n recent weeks, you may have heard a lot of disturbing stories about Chuck Hagel, President Obama's nominee to head the Pentagon. Like the one about Hagel receiving money from a sinister-sounding group called "Friends of Hamas," an organization that the U.S. has designated a terrorist organization. Or how Hagel once gave a speech to the American-Arab Anti-Discrimination Committee in which he made anti-Semitic statements.
These stories have enjoyed wide circulation in the far-right press, and have even trickled up to the mouths of prominent Republican politicians. They help explain the GOP's furious opposition to Hagel, whose nomination is currently stalled in what amounts to the first-ever filibuster of a Cabinet nominee who has the support of a majority of the Senate. There are plenty of arguably legitimate reasons that Republicans might have to oppose Hagel. But the roots of many of the party's stated contentions lie in preconceptions that are thinly based in fact. Sen. Ted Cruz (Texas) has questioned whether Hagel has received payments from "extreme and radical groups." Sen. James Ihhofe (Okla.) has suggested that Hagel is "cozy" with Iran. (This might be a good time to remind readers that Hagel is not a leftist of the Che Guevara mold, but a former two-term Republican senator from Nebraska and a decorated war veteran.)
So is there any basis to the stories whirling around conservative media? David Weigel at Slate has done some investigative work on "Friends of Hamas," which has been flagged as a worrisome Hagel connection by Sen. Rand Paul (R-Ky.), former Arkansas Gov. Mike Huckabee, and numerous members of the conservative press, including Fox Business host Lou Dobbs and National Review columnist Andrew McCarthy. The result? "There's no proof that 'Friends of Hamas' actually exists," says Weigel.
How about that anti-Semitic speech in 2008 at the ADC? Dylan Byers at Politico has posted video of the speech, which ADC spokesman Abed Ayoub described thusly: "It is just a general conversation about activism, a look forward at the challenges facing the next administration that took place as the race was heating up between Obama and McCain." Byers writes that the speech has been the source of all kinds of heated speculation on Fox News, The Weekly Standard, and Breitbart.com, which say that the speech should have been submitted to the Armed Services Committee as part of Hagel's confirmation. The ADC, for its part, claims that it's been harassed by members of the conservative paper the Washington Free Beacon. "In fact, the FBI was in here last week because of those type of threats," said Ayoub.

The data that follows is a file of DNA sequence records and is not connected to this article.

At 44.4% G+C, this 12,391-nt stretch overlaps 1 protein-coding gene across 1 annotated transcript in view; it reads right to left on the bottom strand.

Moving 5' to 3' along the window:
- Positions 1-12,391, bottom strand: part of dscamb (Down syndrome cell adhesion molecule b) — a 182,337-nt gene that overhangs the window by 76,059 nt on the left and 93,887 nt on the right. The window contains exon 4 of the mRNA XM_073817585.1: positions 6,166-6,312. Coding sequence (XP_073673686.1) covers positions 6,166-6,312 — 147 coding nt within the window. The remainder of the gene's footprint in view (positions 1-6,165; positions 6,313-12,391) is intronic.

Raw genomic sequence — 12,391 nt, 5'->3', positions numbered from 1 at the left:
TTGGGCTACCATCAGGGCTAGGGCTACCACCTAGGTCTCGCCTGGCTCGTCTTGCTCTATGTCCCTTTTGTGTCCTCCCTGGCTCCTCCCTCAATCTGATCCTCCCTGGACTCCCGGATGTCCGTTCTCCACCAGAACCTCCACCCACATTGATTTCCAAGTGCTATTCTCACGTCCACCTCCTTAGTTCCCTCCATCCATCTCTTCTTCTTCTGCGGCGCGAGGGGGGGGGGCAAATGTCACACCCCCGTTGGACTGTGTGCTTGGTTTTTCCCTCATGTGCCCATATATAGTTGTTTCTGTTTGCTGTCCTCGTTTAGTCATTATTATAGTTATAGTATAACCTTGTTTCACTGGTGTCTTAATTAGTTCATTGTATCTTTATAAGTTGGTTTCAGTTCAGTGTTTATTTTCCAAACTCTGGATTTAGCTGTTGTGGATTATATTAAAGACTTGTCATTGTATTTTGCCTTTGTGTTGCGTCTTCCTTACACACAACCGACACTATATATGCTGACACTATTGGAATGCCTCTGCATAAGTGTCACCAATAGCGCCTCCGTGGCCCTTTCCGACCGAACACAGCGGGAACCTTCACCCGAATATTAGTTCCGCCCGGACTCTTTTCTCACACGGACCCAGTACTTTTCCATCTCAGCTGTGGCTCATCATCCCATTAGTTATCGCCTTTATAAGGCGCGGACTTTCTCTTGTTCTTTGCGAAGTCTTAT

There are more such stories. Indeed, there are so many "reports" containing allegedly devastating revelations about Hagel that they have become the source of mockery:
Never seen before video of Chuck Hagel making shocking remarks goo.gl/yxVk1— Josh Rogin (@joshrogin) February 14, 2013
Still, the conspiracy-laden anti-Hagel articles in the conservative press enjoy a healthy life, thanks in no small part to conservative columnists like Jennifer Rubin, who has used her perch at The Washington Post to disseminate a string of conspiracy-tinged diatribes against Hagel. In Rubin's view, even speaking to the ADC is a crime (because she says they support Islamic extremist groups), even though the likes of Colin Powell and Sen. John McCain (Ariz.) have spoken at the ADC as well.
Some conservative commentators say Senate Republicans may suffer blowback for indulging in spurious attacks. "No one outside of a small core of hard-liners sympathizes with what the Senate Republicans are doing," says Daniel Larison at The American Conservative. "While they may not be losing any votes over this, they are making sure that all of the moderates, independents, and realists that they have alienated over the last ten years will keep running away from them. Except for dedicated partisans, no one can look at the display most Senate Republicans have put on over the last eight weeks and conclude that these people should be in the majority."
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